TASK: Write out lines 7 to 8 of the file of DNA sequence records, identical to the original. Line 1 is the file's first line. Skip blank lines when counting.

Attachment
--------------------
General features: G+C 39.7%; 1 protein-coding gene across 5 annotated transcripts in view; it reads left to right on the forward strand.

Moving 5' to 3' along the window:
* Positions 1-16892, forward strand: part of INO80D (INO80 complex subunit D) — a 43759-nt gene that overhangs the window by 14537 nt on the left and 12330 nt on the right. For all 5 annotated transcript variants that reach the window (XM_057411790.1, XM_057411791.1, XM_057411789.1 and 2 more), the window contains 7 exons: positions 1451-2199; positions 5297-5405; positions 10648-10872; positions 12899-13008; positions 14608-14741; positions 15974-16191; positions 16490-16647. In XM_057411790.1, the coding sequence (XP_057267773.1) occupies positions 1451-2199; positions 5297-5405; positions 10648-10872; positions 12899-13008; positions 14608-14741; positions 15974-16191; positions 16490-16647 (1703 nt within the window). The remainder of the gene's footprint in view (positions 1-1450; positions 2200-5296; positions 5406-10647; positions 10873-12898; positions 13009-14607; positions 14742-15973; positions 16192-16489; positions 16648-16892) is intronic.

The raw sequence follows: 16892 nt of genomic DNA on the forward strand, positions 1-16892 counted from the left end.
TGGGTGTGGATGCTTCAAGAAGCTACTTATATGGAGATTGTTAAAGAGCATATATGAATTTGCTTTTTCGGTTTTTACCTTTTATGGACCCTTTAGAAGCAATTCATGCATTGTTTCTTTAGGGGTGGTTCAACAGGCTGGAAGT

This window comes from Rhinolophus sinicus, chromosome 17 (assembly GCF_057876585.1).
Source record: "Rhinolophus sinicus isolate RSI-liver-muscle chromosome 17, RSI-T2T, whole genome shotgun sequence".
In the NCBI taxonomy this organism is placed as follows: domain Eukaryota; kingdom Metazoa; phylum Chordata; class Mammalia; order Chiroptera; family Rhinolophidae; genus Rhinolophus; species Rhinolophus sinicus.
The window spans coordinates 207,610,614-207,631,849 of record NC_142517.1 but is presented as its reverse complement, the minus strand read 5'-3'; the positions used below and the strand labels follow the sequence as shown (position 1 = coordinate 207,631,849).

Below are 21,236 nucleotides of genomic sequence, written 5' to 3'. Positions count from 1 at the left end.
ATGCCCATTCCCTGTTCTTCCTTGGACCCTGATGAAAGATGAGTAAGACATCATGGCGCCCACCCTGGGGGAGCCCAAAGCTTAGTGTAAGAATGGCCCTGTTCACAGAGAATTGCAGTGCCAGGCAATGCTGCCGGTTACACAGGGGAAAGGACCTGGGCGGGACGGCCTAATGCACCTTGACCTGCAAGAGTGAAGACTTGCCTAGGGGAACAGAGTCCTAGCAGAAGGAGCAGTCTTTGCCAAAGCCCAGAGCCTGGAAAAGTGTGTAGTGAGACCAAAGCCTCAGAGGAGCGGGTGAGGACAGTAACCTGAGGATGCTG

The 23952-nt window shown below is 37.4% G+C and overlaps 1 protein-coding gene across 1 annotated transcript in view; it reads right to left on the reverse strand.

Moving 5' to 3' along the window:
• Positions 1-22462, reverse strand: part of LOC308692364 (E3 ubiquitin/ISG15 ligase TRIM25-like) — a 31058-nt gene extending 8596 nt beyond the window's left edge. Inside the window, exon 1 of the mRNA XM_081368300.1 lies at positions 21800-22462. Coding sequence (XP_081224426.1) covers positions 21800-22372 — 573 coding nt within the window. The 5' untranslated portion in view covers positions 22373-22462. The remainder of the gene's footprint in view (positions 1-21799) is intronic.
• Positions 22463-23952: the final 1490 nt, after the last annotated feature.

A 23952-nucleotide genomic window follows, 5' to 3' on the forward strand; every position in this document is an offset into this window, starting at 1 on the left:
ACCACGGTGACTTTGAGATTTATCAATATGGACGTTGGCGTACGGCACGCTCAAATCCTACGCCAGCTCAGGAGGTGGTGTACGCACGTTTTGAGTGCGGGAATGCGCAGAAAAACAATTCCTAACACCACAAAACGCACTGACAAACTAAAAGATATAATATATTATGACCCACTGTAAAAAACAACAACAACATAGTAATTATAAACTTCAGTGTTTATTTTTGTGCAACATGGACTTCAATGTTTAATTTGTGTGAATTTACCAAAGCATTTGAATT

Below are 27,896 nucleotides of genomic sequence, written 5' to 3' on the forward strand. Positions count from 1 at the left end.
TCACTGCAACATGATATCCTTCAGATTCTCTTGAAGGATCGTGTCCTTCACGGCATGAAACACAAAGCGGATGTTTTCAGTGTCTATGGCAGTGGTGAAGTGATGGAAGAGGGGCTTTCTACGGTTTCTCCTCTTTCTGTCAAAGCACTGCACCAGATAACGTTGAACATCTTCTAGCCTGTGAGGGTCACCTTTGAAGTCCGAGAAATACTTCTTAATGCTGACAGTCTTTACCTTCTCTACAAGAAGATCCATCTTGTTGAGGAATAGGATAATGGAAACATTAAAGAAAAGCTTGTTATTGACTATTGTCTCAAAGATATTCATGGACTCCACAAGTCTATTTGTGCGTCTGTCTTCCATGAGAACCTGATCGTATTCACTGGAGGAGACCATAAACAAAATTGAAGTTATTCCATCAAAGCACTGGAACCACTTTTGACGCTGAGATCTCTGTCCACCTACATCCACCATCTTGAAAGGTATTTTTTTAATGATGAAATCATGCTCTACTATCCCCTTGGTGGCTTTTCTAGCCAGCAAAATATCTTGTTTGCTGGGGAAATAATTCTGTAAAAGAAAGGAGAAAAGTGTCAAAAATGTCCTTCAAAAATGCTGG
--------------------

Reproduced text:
Source record: "Rhinolophus sinicus isolate RSI-liver-muscle chromosome 17, RSI-T2T, whole genome shotgun sequence".
In the NCBI taxonomy this organism is placed as follows: domain Eukaryota; kingdom Metazoa; phylum Chordata; class Mammalia; order Chiroptera; family Rhinolophidae; genus Rhinolophus; species Rhinolophus sinicus.